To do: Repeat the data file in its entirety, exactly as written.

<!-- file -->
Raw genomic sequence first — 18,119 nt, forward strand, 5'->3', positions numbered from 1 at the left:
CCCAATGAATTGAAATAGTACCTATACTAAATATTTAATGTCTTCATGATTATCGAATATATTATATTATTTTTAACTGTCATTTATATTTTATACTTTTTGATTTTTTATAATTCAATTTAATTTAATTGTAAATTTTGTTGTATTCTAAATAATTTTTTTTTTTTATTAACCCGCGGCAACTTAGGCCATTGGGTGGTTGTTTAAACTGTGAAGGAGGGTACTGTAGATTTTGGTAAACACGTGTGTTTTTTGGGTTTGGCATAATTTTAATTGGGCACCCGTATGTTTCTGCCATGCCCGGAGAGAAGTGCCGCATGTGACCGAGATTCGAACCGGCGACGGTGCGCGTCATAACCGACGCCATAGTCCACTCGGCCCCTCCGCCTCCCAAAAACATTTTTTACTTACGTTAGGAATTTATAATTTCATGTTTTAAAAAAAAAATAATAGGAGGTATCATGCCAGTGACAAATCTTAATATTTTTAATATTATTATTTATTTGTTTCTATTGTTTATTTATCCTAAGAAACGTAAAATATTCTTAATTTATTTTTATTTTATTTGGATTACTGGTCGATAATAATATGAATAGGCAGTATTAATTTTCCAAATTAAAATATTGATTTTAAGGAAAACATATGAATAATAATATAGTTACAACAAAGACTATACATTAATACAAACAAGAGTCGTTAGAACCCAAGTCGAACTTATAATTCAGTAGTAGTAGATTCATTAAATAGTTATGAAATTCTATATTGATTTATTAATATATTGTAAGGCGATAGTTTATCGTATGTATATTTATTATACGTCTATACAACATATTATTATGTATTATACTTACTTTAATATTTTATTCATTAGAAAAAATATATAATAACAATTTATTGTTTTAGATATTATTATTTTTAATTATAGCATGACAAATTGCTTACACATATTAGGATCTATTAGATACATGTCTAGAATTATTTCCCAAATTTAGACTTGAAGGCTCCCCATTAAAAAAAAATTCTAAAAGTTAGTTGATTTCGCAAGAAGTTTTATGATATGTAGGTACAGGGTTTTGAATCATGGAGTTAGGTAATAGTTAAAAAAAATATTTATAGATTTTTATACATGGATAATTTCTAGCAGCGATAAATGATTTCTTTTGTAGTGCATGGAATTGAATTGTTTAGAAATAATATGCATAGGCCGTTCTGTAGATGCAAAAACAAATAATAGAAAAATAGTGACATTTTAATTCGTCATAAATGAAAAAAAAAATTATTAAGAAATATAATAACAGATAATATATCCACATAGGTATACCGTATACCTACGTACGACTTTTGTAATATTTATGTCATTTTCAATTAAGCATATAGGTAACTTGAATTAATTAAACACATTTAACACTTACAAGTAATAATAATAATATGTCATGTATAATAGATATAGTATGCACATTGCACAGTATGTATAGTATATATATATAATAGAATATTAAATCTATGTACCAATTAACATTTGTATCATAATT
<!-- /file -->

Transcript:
Raw genomic sequence first — 18,119 nt, forward strand, 5'->3', positions numbered from 1 at the left:
CCCAATGAATTGAAATAGTACCTATACTAAATATTTAATGTCTTCATGATTATCGAATATATTATATTATTTTTAACTGTCATTTATATTTTATACTTTTTGATTTTTTATAATTCAATTTAATTTAATTGTAAATTTTGTTGTATTCTAAATAATTTTTTTTTTTTATTAACCCGCGGCAACTTAGGCCATTGGGTGGTTGTTTAAACTGTGAAGGAGGGTACTGTAGATTTTGGTAAACACGTGTGTTTTTTGGGTTTGGCATAATTTTAATTGGGCACCCGTATGTTTCTGCCATGCCCGGAGAGAAGTGCCGCATGTGACCGAGATTCGAACCGGCGACGGTGCGCGTCATAACCGACGCCATAGTCCACTCGGCCCCTCCGCCTCCCAAAAACATTTTTTACTTACGTTAGGAATTTATAATTTCATGTTTTAAAAAAAAAATAATAGGAGGTATCATGCCAGTGACAAATCTTAATATTTTTAATATTATTATTTATTTGTTTCTATTGTTTATTTATCCTAAGAAACGTAAAATATTCTTAATTTATTTTTATTTTATTTGGATTACTGGTCGATAATAATATGAATAGGCAGTATTAATTTTCCAAATTAAAATATTGATTTTAAGGAAAACATATGAATAATAATATAGTTACAACAAAGACTATACATTAATACAAACAAGAGTCGTTAGAACCCAAGTCGAACTTATAATTCAGTAGTAGTAGATTCATTAAATAGTTATGAAATTCTATATTGATTTATTAATATATTGTAAGGCGATAGTTTATCGTATGTATATTTATTATACGTCTATACAACATATTATTATGTATTATACTTACTTTAATATTTTATTCATTAGAAAAAATATATAATAACAATTTATTGTTTTAGATATTATTATTTTTAATTATAGCATGACAAATTGCTTACACATATTAGGATCTATTAGATACATGTCTAGAATTATTTCCCAAATTTAGACTTGAAGGCTCCCCATTAAAAAAAAATTCTAAAAGTTAGTTGATTTCGCAAGAAGTTTTATGATATGTAGGTACAGGGTTTTGAATCATGGAGTTAGGTAATAGTTAAAAAAAATATTTATAGATTTTTATACATGGATAATTTCTAGCAGCGATAAATGATTTCTTTTGTAGTGCATGGAATTGAATTGTTTAGAAATAATATGCATAGGCCGTTCTGTAGATGCAAAAACAAATAATAGAAAAATAGTGACATTTTAATTCGTCATAAATGAAAAAAAAAATTATTAAGAAATATAATAACAGATAATATATCCACATAGGTATACCGTATACCTACGTACGACTTTTGTAATATTTATGTCATTTTCAATTAAGCATATAGGTAACTTGAATTAATTAAACACATTTAACACTTACAAGTAATAATAATAATATGTCATGTATAATAGATATAGTATGCACATTGCACAGTATGTATAGTATATATATATAATAGAATATTAAATCTATGTACCAATTAACATTTGTATCATAATT